Aaron Chew of Maxim Group viewed that action as a default, with an involuntary bankruptcy filing likely the next shoe to drop.
And in fact, Suntech has just announced that it has defaulted on its 3 percent convertible notes.
According to Bloomberg (citing Moody's), "No company has defaulted on publicly traded debt in China since the central bank began regulating the market in the late 1990s."
Suntech was the world's largest manufacturer ofsolarmodules in 2011. As we wrote last week, any pretense of Suntech being an independent entity is now over.
Suntech, faced with $2 billion in debt and with the fate of thousands of employees' jobs hanging in the balance, "is poised to be taken over partly or entirely by the municipal government's holding company in its hometown, Wuxi, China," according to reports in the New York Times after a confirmation from a Wuxi official on Wednesday of last week. Wuxi, with billions of assets across a variety of industries, had been the rumored acquirer for a number of months. This news comes on the heels of mounting losing quarters and a boardroom coup involving the removal of Suntech's wealthy founder as chairman, and the shuttering of its 50-megawatt Goodyear, Arizona solar panel factory. In July 2012, Suntech's business partner, Global Solar Fund (GSF), faked $680 million in collateral for a loan backed by Suntech.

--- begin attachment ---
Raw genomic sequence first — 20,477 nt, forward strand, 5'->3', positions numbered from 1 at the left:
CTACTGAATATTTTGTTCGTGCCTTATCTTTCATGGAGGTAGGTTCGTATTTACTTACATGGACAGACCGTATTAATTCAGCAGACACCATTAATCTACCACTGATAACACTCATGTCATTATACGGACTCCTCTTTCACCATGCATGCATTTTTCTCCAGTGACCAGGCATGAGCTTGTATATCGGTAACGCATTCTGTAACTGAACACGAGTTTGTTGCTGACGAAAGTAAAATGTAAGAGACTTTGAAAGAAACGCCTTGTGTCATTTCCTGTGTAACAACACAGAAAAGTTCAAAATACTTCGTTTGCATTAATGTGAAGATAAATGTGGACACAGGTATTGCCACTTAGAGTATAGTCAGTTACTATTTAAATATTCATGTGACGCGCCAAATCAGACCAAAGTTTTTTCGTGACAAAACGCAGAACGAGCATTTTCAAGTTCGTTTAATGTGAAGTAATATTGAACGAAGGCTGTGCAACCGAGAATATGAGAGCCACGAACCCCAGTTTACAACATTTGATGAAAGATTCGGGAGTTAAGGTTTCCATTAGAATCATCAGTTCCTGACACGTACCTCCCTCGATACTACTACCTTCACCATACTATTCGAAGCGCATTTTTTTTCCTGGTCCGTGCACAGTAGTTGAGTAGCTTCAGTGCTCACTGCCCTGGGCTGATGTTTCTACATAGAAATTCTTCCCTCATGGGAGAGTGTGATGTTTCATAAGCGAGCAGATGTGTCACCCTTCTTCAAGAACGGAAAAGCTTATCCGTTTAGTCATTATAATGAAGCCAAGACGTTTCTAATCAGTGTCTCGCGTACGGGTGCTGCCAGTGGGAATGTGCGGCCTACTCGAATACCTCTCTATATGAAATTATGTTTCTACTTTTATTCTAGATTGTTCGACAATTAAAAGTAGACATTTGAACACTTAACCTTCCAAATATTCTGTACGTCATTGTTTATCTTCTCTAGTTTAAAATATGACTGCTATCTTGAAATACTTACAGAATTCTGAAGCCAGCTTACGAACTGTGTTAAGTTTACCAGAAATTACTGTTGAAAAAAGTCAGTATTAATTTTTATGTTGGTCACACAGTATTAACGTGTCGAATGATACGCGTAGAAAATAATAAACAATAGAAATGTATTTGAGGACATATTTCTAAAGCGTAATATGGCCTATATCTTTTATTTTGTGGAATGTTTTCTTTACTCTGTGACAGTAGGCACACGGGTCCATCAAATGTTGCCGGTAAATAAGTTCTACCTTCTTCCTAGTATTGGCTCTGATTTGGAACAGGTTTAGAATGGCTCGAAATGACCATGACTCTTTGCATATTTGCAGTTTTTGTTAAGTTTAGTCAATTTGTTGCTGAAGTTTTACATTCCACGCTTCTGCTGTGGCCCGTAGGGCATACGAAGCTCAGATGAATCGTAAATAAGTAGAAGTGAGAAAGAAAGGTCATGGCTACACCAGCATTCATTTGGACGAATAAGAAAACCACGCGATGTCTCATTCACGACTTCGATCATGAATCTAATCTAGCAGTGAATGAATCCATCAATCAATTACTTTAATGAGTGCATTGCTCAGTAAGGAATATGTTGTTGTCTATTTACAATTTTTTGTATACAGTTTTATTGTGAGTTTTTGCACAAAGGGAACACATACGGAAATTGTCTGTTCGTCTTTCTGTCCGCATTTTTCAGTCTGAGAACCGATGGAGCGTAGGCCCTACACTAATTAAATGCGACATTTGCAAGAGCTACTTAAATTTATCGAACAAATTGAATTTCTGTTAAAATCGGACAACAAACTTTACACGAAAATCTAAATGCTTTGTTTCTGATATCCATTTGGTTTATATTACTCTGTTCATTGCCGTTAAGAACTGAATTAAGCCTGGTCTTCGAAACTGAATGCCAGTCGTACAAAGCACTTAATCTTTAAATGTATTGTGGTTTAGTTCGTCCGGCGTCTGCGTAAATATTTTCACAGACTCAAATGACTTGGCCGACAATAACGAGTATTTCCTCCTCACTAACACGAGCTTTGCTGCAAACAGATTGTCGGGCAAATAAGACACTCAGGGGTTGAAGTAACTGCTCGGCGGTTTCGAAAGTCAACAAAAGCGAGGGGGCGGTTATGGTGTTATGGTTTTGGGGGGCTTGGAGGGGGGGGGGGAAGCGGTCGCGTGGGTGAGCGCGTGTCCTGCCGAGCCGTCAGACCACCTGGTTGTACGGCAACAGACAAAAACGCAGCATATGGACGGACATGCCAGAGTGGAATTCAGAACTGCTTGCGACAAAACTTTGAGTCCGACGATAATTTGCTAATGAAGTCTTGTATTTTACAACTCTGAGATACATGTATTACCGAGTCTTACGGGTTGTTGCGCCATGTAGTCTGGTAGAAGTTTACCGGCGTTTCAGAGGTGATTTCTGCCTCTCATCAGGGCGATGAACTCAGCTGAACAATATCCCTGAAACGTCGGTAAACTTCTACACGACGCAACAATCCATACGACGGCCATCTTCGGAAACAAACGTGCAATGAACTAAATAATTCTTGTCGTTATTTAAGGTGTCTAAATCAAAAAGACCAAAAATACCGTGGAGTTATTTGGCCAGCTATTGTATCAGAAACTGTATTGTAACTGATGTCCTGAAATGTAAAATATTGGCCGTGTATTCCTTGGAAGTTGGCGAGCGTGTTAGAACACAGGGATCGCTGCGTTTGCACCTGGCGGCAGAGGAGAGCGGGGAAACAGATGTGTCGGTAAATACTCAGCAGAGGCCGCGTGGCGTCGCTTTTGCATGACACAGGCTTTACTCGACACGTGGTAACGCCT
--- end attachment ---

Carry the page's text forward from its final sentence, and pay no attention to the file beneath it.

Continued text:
Suntech's stock price has fallen more than 90 percent over the last five years.
Late last year, LDK (NYSE: LDK), also financially troubled and also based in China, and one of the world's largest producers of solar wafers and high-purity polysilicon, sold a 20 percent stake to Heng Rui Xin (HRX) Energy, a Chinese state-run entity, for approximately $23 million.
In a roughly similar situation, Chaori Solar, avoided default when the local government stepped in. Suntech awaits the Wuxi government's intervention.
If Suntech does declare bankruptcy it will be one of the largest implosions by a Chinese firm listed on an American exchange.
In an interview on NPR, Beijing-based economist Patrick Chovanec said of China's solar industry, "Well, they have a dozen Solyndras."
But Chovanec concluded that in China, "Well, what they probably do is they dig deep into their pockets -- the pockets of the central government -- and bail out these companies. Because what they're really afraid of is, you know, we've seen this over the past couple of months, that even relatively small companies, when they fail in China, they're so intertwined in terms of their credit relationships and the local economy that essentially everything's too big to fail."